A sustainable settlement system must also be liveable. To achieve liveability, design is essential – and it begins with a close look at the local context. Design is a collaborative process that generates new ideas and brings them to fruition. Design skills bring often conflicting technical, economic, social, and cultural demands (such as environmental sustainability, profit, comfort, convenience, identity, security, satisfaction, and desire) into dialogue to create transformational plans and visions.
Science and design are effective only if they serve places and the lives that are lived in them. Places result from common processes (growth and decline; competition and cooperation; ebb and flow of capital, people, goods and ideas; and climate change) and differentiating factors (geography, culture, language, and history). Our research addresses diverse lived places, from compact cities with high population densities to extended settlement systems with a mosaic of rural and urban land uses.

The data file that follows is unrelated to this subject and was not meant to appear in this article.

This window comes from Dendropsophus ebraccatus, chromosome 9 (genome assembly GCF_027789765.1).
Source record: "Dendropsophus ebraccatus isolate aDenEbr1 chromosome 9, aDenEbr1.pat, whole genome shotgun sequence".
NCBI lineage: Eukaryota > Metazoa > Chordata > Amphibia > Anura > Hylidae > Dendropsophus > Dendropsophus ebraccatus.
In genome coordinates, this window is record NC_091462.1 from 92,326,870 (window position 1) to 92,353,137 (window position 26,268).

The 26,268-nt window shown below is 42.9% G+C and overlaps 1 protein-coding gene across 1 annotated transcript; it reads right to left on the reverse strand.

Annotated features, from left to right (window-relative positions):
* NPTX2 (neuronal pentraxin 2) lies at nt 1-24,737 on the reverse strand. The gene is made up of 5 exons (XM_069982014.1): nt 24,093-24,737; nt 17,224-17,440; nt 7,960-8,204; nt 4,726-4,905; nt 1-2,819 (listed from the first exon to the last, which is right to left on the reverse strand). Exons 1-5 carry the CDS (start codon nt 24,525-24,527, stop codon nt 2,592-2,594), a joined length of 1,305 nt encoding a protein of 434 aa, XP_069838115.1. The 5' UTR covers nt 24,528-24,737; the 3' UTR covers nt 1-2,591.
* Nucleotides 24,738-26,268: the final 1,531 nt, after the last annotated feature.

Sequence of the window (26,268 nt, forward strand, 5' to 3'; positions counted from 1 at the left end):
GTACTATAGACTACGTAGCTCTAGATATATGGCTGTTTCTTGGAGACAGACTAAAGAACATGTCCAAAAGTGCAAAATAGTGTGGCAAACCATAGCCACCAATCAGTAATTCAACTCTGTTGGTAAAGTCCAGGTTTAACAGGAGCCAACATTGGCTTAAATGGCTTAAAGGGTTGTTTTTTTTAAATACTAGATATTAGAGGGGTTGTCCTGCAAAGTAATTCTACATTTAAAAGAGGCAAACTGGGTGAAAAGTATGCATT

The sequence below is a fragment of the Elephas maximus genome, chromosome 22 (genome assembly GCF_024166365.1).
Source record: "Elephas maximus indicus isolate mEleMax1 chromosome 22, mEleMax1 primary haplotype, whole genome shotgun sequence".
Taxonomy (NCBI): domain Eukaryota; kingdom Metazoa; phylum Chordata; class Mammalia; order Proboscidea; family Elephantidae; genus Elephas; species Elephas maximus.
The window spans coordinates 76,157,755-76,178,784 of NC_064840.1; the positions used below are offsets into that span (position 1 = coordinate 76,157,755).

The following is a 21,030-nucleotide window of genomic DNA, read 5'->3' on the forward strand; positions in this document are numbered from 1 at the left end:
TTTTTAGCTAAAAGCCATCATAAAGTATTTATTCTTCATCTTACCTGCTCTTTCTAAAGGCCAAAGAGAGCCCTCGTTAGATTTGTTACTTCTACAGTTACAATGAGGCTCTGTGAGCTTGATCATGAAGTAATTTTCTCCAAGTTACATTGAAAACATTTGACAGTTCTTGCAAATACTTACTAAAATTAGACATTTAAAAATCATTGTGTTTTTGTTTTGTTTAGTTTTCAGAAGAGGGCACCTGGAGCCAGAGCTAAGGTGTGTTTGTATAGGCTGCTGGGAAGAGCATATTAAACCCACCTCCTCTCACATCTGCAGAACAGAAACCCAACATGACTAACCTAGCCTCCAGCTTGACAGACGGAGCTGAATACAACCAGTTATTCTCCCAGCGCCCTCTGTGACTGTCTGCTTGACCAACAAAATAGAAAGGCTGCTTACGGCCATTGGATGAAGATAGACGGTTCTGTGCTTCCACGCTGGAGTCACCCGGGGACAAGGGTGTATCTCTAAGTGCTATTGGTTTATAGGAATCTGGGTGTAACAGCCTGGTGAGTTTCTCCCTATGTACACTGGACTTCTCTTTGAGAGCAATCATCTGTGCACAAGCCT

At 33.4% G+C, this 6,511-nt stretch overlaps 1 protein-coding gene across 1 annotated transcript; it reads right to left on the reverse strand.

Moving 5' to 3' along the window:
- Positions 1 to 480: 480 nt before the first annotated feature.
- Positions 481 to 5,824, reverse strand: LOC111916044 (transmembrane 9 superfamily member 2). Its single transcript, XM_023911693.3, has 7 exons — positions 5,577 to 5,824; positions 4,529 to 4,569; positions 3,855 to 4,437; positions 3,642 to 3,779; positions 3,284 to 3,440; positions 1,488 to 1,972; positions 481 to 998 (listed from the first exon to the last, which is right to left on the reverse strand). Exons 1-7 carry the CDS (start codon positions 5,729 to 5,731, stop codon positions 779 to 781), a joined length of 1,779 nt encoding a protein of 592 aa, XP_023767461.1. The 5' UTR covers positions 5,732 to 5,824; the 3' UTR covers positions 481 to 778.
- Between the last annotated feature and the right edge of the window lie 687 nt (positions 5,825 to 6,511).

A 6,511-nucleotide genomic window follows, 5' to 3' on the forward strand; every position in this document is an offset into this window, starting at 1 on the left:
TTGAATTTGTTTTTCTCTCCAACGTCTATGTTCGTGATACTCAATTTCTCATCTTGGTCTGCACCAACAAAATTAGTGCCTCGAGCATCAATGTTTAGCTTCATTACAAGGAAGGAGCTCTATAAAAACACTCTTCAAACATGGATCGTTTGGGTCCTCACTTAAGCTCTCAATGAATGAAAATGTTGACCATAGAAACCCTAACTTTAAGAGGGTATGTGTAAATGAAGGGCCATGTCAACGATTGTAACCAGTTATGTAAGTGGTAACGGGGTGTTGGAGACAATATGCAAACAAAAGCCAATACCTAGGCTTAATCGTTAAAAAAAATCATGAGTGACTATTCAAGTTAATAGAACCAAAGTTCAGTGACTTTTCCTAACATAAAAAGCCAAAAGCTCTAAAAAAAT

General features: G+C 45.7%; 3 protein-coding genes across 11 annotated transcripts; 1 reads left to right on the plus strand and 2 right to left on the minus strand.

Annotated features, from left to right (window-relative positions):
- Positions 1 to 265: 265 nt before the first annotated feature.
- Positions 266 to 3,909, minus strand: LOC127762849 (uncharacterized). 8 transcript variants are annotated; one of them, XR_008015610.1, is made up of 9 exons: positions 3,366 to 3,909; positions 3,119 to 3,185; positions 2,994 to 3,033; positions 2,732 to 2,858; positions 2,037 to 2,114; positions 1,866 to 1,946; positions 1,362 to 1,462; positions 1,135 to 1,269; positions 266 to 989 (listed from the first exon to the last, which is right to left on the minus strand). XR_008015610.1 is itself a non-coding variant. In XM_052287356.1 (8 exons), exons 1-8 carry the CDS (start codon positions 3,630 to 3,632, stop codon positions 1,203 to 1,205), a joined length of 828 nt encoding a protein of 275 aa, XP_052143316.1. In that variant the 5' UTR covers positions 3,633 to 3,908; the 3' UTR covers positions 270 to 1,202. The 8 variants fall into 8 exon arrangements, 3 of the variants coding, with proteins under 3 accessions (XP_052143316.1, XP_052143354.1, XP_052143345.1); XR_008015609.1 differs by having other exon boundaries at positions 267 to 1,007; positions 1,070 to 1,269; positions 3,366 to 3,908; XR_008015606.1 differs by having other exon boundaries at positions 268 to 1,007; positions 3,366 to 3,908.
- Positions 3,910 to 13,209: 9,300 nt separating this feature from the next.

Cities and settlement systems are never the result of singular actions of individual institutions. Rather, they take shape over time – be it the gradual accretion of historical city fabric and settlement landscapes, or the rapid transformations of ‘modernisation’. The temporality of change also has a trajectory. In this sense, sustainable cities and settlement systems must be shaped according to more cyclical, rather than linear, trajectories, in which the many and varied lifecycles of landscapes, buildings and infrastructures are taken into account.